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United States v. Nosal

United States District Court, N.D. California

May 3, 2018

UNITED STATES OF AMERICA, Plaintiff,
v.
DAVID NOSAL, Defendant.

          ORDER RE RESTITUTION DOCKET NOS. 628, 634, 639

          EDWARD M CHEN United States District Judge

         Defendant David Nosal was found guilty of, inter alia, violating the Computer Fraud and Abuse Act (“CFAA”). This Court originally sentenced Mr. Nosal to one year and one day in prison, three years of supervised release, a $60, 000 fine, a $600 special assessment, and approximately $828, 000 in restitution to Korn/Ferry International (“KFI”), the victim of the crimes. The restitution award had three components: (1) $27, 400 represented KFI's costs incurred in attempting to ascertain the nature and scope of Mr. Nosal's misconduct; (2) approximately $247, 700 represented the value of KFI's employee time spent participating in and assisting the government's investigation and prosecution; and (3) approximately $595, 800 represented the attorney's fees incurred by KFI in aid of the investigation or prosecution of the offense. With respect to (3), the government had asked for a significantly higher amount - approximately $964, 900 - but the Court reduced the fee component “for invoices 'not demonstrably reasonably necessary to the government's investigation and prosecution, ' for 'staffing inefficiencies, ' and for 'time spent on “press” and file/order reviewing charges.'” United States v. Nosal, 844 F.3d 1024, 1046 (9th Cir. 2016).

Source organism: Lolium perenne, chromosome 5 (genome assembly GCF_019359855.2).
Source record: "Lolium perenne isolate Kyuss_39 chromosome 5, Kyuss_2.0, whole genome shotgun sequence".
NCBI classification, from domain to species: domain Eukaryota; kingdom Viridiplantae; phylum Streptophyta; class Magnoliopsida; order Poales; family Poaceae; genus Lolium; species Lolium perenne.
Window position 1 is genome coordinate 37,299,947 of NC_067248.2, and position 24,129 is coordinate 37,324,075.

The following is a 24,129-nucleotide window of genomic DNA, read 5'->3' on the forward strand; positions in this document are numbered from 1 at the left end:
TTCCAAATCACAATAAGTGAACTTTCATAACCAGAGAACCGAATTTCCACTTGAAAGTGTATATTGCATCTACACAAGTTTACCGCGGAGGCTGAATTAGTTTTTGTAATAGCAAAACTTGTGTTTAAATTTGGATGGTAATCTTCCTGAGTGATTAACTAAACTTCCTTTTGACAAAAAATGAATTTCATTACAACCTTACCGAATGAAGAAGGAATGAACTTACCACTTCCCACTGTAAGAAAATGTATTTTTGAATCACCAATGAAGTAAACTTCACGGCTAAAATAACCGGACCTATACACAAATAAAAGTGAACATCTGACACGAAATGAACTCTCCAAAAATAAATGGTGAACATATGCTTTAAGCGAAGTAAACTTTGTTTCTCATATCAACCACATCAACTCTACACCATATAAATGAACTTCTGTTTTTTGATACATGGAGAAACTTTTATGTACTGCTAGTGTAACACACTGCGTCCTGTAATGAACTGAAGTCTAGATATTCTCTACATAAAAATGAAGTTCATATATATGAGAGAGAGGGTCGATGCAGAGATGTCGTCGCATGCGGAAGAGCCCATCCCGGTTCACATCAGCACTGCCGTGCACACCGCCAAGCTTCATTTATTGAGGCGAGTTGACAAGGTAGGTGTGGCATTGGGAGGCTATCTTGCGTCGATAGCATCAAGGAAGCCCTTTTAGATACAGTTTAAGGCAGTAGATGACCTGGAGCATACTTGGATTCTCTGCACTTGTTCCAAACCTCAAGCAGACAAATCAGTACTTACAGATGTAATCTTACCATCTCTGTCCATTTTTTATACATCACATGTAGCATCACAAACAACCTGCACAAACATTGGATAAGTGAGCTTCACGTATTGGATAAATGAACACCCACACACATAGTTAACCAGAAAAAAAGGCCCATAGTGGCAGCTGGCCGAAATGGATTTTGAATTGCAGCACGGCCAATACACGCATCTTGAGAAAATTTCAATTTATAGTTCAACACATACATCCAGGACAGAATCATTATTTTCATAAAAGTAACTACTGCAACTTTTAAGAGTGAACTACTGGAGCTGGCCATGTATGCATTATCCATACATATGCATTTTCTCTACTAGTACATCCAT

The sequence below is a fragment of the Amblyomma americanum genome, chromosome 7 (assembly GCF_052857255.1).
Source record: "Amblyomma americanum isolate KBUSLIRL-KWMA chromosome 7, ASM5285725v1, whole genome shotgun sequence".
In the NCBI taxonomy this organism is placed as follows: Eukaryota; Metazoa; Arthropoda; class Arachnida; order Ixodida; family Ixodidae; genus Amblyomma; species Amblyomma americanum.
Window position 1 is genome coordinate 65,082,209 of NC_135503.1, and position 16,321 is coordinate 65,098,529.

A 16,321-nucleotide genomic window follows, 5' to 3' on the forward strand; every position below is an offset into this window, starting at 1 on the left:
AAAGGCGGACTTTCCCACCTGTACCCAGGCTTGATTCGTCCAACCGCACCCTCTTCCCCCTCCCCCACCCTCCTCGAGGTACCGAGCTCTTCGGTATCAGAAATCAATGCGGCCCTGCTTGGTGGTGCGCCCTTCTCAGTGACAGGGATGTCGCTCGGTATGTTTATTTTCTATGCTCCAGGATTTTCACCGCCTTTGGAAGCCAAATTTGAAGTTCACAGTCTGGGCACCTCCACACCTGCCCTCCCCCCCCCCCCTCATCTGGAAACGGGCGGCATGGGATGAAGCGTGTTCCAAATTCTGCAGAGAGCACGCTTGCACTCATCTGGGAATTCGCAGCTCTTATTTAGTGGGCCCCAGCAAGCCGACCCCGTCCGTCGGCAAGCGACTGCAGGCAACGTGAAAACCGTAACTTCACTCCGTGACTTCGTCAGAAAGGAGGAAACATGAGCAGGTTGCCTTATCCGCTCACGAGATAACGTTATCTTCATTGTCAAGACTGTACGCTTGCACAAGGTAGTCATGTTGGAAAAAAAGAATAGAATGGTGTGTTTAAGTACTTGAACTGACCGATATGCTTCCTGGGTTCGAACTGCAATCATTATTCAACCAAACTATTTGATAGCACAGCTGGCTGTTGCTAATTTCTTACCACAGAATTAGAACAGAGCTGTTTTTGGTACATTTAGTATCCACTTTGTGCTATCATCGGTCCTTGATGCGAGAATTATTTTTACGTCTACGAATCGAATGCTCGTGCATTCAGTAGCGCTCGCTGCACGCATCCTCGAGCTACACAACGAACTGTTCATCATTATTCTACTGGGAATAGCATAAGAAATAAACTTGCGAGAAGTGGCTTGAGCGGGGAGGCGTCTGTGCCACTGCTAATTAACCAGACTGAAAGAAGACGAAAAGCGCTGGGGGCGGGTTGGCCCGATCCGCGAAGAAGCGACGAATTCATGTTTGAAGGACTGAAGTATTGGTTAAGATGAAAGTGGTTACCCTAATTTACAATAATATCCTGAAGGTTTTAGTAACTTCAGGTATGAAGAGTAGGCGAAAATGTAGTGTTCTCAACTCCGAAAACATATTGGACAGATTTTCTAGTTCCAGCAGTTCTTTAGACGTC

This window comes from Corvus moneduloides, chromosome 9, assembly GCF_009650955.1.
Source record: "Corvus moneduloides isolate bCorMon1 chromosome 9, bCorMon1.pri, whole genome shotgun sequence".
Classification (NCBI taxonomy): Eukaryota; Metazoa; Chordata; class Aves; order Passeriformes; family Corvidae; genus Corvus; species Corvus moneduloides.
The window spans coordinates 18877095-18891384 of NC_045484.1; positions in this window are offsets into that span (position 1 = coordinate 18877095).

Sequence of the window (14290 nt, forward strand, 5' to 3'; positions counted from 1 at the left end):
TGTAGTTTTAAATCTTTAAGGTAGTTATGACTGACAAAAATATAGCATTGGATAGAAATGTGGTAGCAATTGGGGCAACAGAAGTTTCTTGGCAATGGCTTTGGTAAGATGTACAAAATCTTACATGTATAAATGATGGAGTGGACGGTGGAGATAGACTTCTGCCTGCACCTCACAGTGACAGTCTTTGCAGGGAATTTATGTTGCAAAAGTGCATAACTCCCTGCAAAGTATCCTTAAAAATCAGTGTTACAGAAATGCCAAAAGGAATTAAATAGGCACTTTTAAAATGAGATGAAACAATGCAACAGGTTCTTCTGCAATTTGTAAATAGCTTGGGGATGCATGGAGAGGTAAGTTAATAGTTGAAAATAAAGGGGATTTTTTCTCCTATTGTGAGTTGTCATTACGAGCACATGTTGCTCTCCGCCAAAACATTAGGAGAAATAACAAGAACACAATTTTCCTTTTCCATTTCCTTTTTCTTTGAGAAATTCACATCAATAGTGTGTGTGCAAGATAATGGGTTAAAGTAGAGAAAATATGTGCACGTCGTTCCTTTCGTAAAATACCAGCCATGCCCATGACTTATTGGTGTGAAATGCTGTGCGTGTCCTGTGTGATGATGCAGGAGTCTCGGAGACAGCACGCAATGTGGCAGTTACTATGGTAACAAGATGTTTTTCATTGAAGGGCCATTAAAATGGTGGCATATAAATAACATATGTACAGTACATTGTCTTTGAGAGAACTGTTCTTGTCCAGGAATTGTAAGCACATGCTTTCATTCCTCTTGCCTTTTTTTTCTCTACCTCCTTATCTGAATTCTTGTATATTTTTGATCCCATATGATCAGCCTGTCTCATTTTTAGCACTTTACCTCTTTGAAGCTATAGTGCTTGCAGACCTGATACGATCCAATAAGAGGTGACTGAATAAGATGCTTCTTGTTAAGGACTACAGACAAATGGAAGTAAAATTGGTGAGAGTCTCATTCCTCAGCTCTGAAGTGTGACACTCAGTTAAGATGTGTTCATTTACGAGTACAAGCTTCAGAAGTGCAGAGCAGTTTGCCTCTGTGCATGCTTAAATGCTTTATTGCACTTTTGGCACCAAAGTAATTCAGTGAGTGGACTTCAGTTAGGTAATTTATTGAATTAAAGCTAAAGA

Mr. Nosal appealed the conviction and sentence to the Ninth Circuit. In December 2016, the Ninth Circuit largely affirmed this Court's rulings but remanded with respect to the restitution award - more specifically, component (3) above related to attorney's fees. On remand, the government reduced its request to approximately $458, 000 while Mr. Nosal argued that restitution for fees should be $0 but, at the very least, no more than approximately $55, 000. The Court held a hearing but did not decide the issue at that time, instead giving the parties additional guidance and then directing them to meet and confer. The parties have now met and conferred and their dispute has narrowed. The government now asks for an award of approximately $183, 000 (covering an eight-year period, from July 2005 to January 2014); Mr. Nosal asks that the award be limited to approximately $60, 000. The parties have provided a spreadsheet which shows, inter alia, the attorney time entries, where the government seeks compensation, and where Mr. Nosal objects.

         Having considered the Ninth Circuit's remand order, the parties' post-remand briefs, the spreadsheet, the oral argument of counsel, and all other evidence of record, the Court hereby finds that the proper amount for restitutionary attorney's fees is $163, 766.18.

         I. DISCUSSION

         A. Ninth Circuit Remand Order